At FireEye, we’ve studied advanced persistent threat (APT) groups for fifteen years and published our annual M-Trends report for 10 of those now. In M-Trends, we have covered a variety of topics including attacker dwell times, attack trends, and offensive and defensive trends. Of all the industry measures, our global median dwell time statistic is one of the most anticipated. The dwell time statistic is important because it reflects the speed at which attacks within victim environments are identified. Swift identification of an attacker’s presence is critical to preventing an attacker for accomplishing their mission, whether it be data theft, disruption, or something else. Swift identification also reduces the cost of an investigation by contributing to reduce scope and breadth of attacker activity. The median global dwell time for the period from October 1, 2017, to September 30, 2018, continued its year over year decline reaching an all-time low of 78 days. This reduction in dwell time is evidence that organizations are continuing to improve their detection capabilities. That said, having an attacker in an environment for more than two months means there is room for improvement.
APT groups are typically those threat actors who receive direction and support from nation states, with objectives that traditionally include data theft, reconnaissance, disruption or destruction. These groups operate very similarly to other threat actors such as cyber criminals, but they are distinct in that they tend to adapt to defenses and may maintain a presence on systems for months or even years.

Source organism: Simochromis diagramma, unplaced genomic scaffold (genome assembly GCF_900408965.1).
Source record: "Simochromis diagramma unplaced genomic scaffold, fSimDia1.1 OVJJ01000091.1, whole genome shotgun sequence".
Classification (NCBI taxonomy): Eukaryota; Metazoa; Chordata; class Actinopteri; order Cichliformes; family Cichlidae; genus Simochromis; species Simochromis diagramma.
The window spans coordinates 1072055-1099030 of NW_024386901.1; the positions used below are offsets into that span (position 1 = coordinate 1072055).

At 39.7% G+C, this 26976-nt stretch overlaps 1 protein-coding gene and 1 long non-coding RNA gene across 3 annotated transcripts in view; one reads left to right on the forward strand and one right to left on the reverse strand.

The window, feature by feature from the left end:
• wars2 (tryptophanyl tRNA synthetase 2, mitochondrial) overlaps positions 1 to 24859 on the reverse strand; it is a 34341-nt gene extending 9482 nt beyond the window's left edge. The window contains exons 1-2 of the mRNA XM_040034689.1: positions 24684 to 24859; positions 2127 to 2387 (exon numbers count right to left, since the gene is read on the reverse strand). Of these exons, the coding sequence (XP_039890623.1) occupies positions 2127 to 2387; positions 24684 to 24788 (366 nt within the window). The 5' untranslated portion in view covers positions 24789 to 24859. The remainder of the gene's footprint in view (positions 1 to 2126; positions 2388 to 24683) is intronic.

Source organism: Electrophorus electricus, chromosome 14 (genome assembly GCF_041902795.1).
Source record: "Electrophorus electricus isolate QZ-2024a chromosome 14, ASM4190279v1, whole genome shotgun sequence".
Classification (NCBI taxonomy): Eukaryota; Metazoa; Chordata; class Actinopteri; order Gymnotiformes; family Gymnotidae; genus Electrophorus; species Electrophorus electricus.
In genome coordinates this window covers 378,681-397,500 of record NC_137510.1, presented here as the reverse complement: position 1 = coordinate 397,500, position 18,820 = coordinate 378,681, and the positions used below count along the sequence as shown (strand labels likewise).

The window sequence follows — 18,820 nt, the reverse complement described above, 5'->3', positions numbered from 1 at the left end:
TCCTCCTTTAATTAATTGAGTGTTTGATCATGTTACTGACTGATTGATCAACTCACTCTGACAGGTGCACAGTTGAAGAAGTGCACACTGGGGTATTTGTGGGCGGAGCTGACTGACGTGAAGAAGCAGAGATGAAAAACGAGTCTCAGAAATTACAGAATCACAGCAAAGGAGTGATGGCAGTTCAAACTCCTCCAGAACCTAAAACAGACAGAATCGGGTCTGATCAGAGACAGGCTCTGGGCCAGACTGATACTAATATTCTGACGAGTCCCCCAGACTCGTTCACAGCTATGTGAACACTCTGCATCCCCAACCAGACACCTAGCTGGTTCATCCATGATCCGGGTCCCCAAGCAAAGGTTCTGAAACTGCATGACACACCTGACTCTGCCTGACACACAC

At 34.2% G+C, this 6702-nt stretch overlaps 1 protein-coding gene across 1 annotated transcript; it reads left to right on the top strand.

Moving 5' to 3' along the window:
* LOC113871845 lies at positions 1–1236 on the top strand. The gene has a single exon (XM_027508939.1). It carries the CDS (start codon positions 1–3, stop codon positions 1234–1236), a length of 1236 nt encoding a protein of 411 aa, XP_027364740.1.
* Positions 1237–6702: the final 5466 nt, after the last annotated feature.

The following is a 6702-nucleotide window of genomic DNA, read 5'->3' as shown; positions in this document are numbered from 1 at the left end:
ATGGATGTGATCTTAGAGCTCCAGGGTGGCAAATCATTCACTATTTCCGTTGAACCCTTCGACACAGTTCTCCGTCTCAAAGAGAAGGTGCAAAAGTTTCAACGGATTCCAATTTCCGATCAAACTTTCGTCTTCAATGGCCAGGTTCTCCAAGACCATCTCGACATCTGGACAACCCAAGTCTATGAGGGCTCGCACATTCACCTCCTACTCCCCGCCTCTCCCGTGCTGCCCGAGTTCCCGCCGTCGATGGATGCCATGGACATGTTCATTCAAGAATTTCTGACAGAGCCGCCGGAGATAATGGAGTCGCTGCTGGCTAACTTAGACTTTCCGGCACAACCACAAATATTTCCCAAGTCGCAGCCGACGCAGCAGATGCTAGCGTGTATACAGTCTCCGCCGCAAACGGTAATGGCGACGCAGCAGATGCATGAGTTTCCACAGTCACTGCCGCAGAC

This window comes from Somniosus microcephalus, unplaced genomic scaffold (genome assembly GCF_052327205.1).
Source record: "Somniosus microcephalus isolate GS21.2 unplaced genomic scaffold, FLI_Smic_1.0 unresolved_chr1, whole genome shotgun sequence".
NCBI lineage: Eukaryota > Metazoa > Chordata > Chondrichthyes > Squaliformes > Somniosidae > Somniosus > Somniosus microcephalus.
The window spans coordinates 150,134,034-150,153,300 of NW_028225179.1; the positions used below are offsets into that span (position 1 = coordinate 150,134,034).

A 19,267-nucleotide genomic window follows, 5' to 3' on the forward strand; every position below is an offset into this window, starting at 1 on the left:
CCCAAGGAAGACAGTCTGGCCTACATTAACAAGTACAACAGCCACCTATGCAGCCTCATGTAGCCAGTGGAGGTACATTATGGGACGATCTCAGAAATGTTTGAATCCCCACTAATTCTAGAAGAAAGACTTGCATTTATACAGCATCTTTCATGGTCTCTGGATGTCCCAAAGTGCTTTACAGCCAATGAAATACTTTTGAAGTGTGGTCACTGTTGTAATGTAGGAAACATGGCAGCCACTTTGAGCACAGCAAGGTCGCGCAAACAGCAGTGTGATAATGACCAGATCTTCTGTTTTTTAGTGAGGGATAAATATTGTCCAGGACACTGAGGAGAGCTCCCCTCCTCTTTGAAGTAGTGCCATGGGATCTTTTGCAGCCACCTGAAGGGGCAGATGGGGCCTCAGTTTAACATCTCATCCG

In an age where data breaches and ransomware attacks make up the bulk of cyber coverage by major media, advanced persistent threats fall under the radar more than they should. That doesn’t mean that APT groups are forgotten, however. Far from it.
In 2018, FireEye promoted four threat groups to APT groups. In order to avoid complex naming mechanics and confusion, we simply refer to these groups as: APT37, APT38, APT39 and APT40. More extensive details on these groups can be found in our 2019 Mandiant M-Trends report, released today. Here is an abridged summary.
APT40 is a China-nexus espionage actor and the latest group to be promoted to APT – in fact, we just released the details today – the first full day of RSA Conference 2019. APT40 has operated in support of China’s overall defense and naval modernization effort since at least January 2013, targeting verticals including the maritime, aviation, engineering, chemical, R&D, government and technology industries.
Operating since at least late-2014, APT39 is an Iranian espionage group that has primarily targeted the telecommunications sector. Other targets include the travel industry and supporting IT firms, and also the high-tech industry. This targeting suggests intent to perform monitoring, tracking or surveillance operations against specific individuals, to collect proprietary or customer data for commercial or operational purposes that serve strategic requirements related to national priorities, or to create additional accesses and vectors to facilitate future campaigns.
APT37 and APT38 are both believed to be operating in support of North Korea, however they are not necessarily connected to each other. We assess APT37 has been carrying out covert intelligence gathering in support of North Korea’s strategic military, political and economic interests since at least 2012. Meanwhile, APT38 is a financially motivated group linked to North Korean cyber espionage operators that has attempted to steal hundreds of millions of dollars from financial institutions since 2015.
Sophisticated actors operating to further a nation’s interests will never go away. This is why advanced persistent threats will continue to be something we discuss in some way, shape or form in every M-Trends report. As threat actors continue to evolve and change, we expect that other nations will follow suit, potentially ushering in a new age of cyber operations.
Contributor: FireEye, Inc
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